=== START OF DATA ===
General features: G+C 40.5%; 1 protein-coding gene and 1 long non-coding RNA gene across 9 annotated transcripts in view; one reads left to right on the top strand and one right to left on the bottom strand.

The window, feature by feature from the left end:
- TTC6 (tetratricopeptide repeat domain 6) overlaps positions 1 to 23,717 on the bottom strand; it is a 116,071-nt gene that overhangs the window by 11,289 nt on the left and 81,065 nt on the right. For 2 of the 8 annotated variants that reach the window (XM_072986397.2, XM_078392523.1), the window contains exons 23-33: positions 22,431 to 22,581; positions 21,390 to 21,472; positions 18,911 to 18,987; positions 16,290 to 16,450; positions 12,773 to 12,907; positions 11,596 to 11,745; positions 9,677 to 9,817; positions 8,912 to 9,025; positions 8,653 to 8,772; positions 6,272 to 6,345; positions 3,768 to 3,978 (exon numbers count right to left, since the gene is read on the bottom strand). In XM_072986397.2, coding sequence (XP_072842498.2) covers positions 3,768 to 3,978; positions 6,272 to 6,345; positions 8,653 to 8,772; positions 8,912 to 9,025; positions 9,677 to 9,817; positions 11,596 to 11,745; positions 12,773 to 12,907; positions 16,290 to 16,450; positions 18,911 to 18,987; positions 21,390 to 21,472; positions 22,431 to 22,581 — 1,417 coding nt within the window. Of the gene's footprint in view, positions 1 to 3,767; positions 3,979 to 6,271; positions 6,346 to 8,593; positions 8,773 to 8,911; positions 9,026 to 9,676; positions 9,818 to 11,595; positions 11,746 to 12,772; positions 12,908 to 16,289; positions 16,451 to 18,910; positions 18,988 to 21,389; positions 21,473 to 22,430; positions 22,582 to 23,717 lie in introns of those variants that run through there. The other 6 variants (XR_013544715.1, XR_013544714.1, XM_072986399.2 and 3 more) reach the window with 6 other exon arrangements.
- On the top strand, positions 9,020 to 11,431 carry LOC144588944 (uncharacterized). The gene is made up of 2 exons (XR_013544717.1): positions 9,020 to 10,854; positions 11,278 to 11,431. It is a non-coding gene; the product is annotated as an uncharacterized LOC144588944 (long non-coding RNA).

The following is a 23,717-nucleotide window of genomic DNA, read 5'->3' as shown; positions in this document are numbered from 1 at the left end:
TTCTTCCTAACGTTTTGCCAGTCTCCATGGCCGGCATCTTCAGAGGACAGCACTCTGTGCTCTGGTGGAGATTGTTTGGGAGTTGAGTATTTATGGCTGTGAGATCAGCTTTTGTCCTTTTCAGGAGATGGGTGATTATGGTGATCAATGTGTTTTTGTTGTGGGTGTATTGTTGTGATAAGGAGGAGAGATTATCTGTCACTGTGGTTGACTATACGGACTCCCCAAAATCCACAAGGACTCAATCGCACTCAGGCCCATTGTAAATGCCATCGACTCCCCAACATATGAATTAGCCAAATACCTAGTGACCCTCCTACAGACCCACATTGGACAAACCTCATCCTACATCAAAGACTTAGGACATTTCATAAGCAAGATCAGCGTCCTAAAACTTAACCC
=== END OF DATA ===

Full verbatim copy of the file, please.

General features: G+C 40.5%; 1 protein-coding gene and 1 long non-coding RNA gene across 9 annotated transcripts in view; one reads left to right on the top strand and one right to left on the bottom strand.

The window, feature by feature from the left end:
- TTC6 (tetratricopeptide repeat domain 6) overlaps positions 1 to 23,717 on the bottom strand; it is a 116,071-nt gene that overhangs the window by 11,289 nt on the left and 81,065 nt on the right. For 2 of the 8 annotated variants that reach the window (XM_072986397.2, XM_078392523.1), the window contains exons 23-33: positions 22,431 to 22,581; positions 21,390 to 21,472; positions 18,911 to 18,987; positions 16,290 to 16,450; positions 12,773 to 12,907; positions 11,596 to 11,745; positions 9,677 to 9,817; positions 8,912 to 9,025; positions 8,653 to 8,772; positions 6,272 to 6,345; positions 3,768 to 3,978 (exon numbers count right to left, since the gene is read on the bottom strand). In XM_072986397.2, coding sequence (XP_072842498.2) covers positions 3,768 to 3,978; positions 6,272 to 6,345; positions 8,653 to 8,772; positions 8,912 to 9,025; positions 9,677 to 9,817; positions 11,596 to 11,745; positions 12,773 to 12,907; positions 16,290 to 16,450; positions 18,911 to 18,987; positions 21,390 to 21,472; positions 22,431 to 22,581 — 1,417 coding nt within the window. Of the gene's footprint in view, positions 1 to 3,767; positions 3,979 to 6,271; positions 6,346 to 8,593; positions 8,773 to 8,911; positions 9,026 to 9,676; positions 9,818 to 11,595; positions 11,746 to 12,772; positions 12,908 to 16,289; positions 16,451 to 18,910; positions 18,988 to 21,389; positions 21,473 to 22,430; positions 22,582 to 23,717 lie in introns of those variants that run through there. The other 6 variants (XR_013544715.1, XR_013544714.1, XM_072986399.2 and 3 more) reach the window with 6 other exon arrangements.
- On the top strand, positions 9,020 to 11,431 carry LOC144588944 (uncharacterized). The gene is made up of 2 exons (XR_013544717.1): positions 9,020 to 10,854; positions 11,278 to 11,431. It is a non-coding gene; the product is annotated as an uncharacterized LOC144588944 (long non-coding RNA).

The following is a 23,717-nucleotide window of genomic DNA, read 5'->3' as shown; positions in this document are numbered from 1 at the left end:
TTCTTCCTAACGTTTTGCCAGTCTCCATGGCCGGCATCTTCAGAGGACAGCACTCTGTGCTCTGGTGGAGATTGTTTGGGAGTTGAGTATTTATGGCTGTGAGATCAGCTTTTGTCCTTTTCAGGAGATGGGTGATTATGGTGATCAATGTGTTTTTGTTGTGGGTGTATTGTTGTGATAAGGAGGAGAGATTATCTGTCACTGTGGTTGACTATACGGACTCCCCAAAATCCACAAGGACTCAATCGCACTCAGGCCCATTGTAAATGCCATCGACTCCCCAACATATGAATTAGCCAAATACCTAGTGACCCTCCTACAGACCCACATTGGACAAACCTCATCCTACATCAAAGACTTAGGACATTTCATAAGCAAGATCAGCGTCCTAAAACTTAACCC